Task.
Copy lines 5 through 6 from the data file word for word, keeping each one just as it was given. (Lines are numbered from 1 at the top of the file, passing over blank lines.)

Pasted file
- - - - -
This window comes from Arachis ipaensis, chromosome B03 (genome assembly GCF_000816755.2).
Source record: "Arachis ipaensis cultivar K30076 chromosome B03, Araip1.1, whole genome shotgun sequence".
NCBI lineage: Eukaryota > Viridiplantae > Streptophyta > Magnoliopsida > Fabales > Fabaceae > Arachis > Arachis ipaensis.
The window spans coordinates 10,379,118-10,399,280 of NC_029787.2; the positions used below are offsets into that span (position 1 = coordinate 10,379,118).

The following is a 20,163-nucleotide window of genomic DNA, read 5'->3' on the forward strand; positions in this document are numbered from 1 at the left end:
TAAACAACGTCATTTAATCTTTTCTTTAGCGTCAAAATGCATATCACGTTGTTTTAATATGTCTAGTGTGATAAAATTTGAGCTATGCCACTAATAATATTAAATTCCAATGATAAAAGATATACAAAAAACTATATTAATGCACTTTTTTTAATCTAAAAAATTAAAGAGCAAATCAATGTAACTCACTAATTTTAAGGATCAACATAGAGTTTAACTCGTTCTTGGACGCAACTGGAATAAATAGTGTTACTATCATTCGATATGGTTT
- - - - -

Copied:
The following is a 20,163-nucleotide window of genomic DNA, read 5'->3' on the forward strand; positions in this document are numbered from 1 at the left end:
TAAACAACGTCATTTAATCTTTTCTTTAGCGTCAAAATGCATATCACGTTGTTTTAATATGTCTAGTGTGATAAAATTTGAGCTATGCCACTAATAATATTAAATTCCAATGATAAAAGATATACAAAAAACTATATTAATGCACTTTTTTTAATCTAAAAAATTAAAGAGCAAATCAATGTAACTCACTAATTTTAAGGATCAACATAGAGTTTAACTCGTTCTTGGACGCAACTGGAATAAATAGTGTTACTATCATTCGATATGGTTT